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Sunday, October 31, 2010

The Social Devil and the 26-year old Billionaire: A Movie Review of Sorts

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65 million is a lot of money to validate sour grapes. However, if the movie "The Social Network" is to be believed, then I have a bright future ahead of me.  All I have to do is make a list of all the people with whom I have shared my ideas. And I have shared many good ideas with friends and colleagues.  Then hope that some of them use any of my myriad ideas and start multi-million dollar companies so I can sue the living daylights out of them.  I have just bought a little black book small enough to put in my pocket and I plan to take it with me everywhere I go.  So every time I share my ideas, I will write the names of the people who heard my ideas, the place where I shared them and all other minute details so that once my future litigations take place, I will be armed.  Coming up with your idea and doing the actual head spinning and backbreaking work to turn your ideas into reality is way too much.  Who needs creativity, ingenuity and hard work to make billions when you can spit all your nonsensical  ideas like countless bird seeds to your friends and acquaintances. Then, you hope that one of them will pick up one seed and turn it into a sunflower field and then, Bam! Hire the best lawyers and claim a share of the sunflower field.  Seems like a full proof plan to me.  

Now, I almost forgot about the film, "The Social Network."  The bottom line is Mark Zuckerberg is still one of the richest men on earth, and he is only 26 years old.  I think that pisses more people off than the fact that he was "supposedly" an ass hole, and he "supposedly" stole an idea.  The film was technically wonderful. The direction was very good. It is David Fincher after all. He can turn a bad script into a good movie.  The screenplay was above middling, and it is a prime example of superb writing for the sake of compelling storytelling. So, is the film text accurate? Quoting screenwriter Aaron Sorkin in his New York magazine interview, "I don’t want my fidelity to be to the truth; I want it to be to storytelling. What is the big deal about accuracy purely for accuracy’s sake, and can we not have the true be the enemy of the good?" And there you go.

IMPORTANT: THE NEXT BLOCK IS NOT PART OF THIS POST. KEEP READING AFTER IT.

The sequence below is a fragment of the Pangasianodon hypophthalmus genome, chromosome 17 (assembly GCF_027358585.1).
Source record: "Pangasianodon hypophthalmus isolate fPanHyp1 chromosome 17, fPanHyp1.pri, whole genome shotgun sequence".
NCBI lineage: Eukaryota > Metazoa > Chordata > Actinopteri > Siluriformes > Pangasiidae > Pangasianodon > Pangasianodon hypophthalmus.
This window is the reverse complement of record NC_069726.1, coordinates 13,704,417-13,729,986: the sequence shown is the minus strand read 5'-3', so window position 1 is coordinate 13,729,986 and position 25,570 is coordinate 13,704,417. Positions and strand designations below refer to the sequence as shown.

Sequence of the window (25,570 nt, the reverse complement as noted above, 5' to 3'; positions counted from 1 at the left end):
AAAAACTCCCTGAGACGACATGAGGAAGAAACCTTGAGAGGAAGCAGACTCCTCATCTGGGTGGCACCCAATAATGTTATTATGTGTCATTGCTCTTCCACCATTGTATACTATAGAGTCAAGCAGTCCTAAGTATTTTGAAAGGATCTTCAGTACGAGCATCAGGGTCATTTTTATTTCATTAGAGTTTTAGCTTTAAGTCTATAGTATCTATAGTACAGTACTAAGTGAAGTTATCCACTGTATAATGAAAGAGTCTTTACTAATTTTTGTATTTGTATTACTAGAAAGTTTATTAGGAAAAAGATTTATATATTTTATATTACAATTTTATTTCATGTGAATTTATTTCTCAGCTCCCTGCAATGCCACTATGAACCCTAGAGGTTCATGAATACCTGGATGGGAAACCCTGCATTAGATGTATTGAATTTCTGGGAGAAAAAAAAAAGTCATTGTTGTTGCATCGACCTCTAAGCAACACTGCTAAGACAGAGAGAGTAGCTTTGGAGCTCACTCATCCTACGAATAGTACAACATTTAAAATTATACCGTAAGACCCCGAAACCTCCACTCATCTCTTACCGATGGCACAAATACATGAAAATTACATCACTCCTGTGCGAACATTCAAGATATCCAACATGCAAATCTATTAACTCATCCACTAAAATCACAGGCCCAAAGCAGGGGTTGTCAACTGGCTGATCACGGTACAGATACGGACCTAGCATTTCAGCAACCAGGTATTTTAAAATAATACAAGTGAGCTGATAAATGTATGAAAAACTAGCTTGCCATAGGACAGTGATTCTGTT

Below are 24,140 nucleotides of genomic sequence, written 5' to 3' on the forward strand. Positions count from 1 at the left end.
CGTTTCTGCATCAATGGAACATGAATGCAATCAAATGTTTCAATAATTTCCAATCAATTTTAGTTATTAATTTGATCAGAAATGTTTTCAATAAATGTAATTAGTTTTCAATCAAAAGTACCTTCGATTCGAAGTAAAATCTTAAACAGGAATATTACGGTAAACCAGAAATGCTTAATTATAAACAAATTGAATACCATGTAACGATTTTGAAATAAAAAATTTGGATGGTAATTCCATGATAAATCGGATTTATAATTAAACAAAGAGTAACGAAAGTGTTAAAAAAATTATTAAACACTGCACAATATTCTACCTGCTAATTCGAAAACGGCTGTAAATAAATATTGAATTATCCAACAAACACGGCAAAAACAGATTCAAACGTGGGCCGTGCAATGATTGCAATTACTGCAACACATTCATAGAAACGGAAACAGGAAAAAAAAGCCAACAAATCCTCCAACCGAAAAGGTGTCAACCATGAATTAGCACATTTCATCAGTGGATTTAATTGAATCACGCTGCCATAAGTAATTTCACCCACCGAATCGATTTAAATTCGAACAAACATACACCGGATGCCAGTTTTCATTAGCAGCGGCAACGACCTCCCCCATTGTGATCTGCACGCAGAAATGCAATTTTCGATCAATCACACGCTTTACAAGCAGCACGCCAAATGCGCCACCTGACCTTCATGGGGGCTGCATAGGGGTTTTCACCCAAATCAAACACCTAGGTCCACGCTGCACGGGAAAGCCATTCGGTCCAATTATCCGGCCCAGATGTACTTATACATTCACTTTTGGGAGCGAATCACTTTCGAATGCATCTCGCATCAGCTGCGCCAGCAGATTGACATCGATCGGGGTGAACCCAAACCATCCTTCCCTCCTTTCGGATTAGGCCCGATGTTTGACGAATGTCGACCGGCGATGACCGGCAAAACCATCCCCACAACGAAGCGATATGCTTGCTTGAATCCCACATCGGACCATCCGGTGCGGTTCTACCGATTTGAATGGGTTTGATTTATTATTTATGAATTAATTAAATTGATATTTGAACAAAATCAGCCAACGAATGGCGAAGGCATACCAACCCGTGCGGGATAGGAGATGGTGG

Jesse Eisenberg's performance was very good but his performance was diffused because the film did not really delve deeply into Zuckerberg's complexities. Such a shame because Eisenberg has much to offer as an actor.  The film still has two big surprises.  One is Justin Timberlake who deliciously played Napster founder Sean Parker.  The film's Sean Parker and not the real Sean Parker, please take note of that. Timberlake played Parker like a modern-day Silicon Valley Lucifer who was bringing sexy back to the tech world.  The devil never looked so young and so likable.  He seduced the film-version of Mark Zuckerberg like Faust's devil.  Give credit to director David Fincher and cinematographer Jeff Cronenweth for giving him the best lighting.  The other surprise is Armie Hammer who played the twin Cameron and Tyler Winkelvoss.  Of course, technology helped Hammer's dual performance but still, you have to give credit to the man.  I only knew the twins were played by just one actor hours after I watched the film and did some research.

Sadly, women will definitely be disappointed with the portrayal of women in this film. Girls, go watch "Julie and Julia" instead on DVD. Women and success never looked so yummy in that film. Plus, Julie Powell and Julia Child are actually married to good men who supported their business ventures.

Lastly, this movie brings us back to that old cliche. All a smart nerdy boy wants is to impress one girl but if he fails, the smart nerdy boy becomes either a very rich man or a very successful man. The definition of rich and successful is up to you and believe me, the nerdiest people that I knew when I was young are now very successful. 

My recommendation, go watch "The Social Network" for the sake of not being left out in coffee shop chats with your other 20-something friends. But do not watch it if you are working on that great idea that could change your life or maybe the world.  Shame on you for wasting your time watching a supposedly semi-fictional film that may soon be forgotten in a year or so.  Go work instead. You are only 26 once in your life. Come to think of it, what was I doing when I was 26? I was in a club partying,  getting drunk, kissing who ever showed interest, and spending all my hard earned cash.  I guess people like my 26-year old self have never changed the world.  But at least I can blog. Now if I can only turn blogging into a million dollar-venture? Hmm, ideas ideas ideas.

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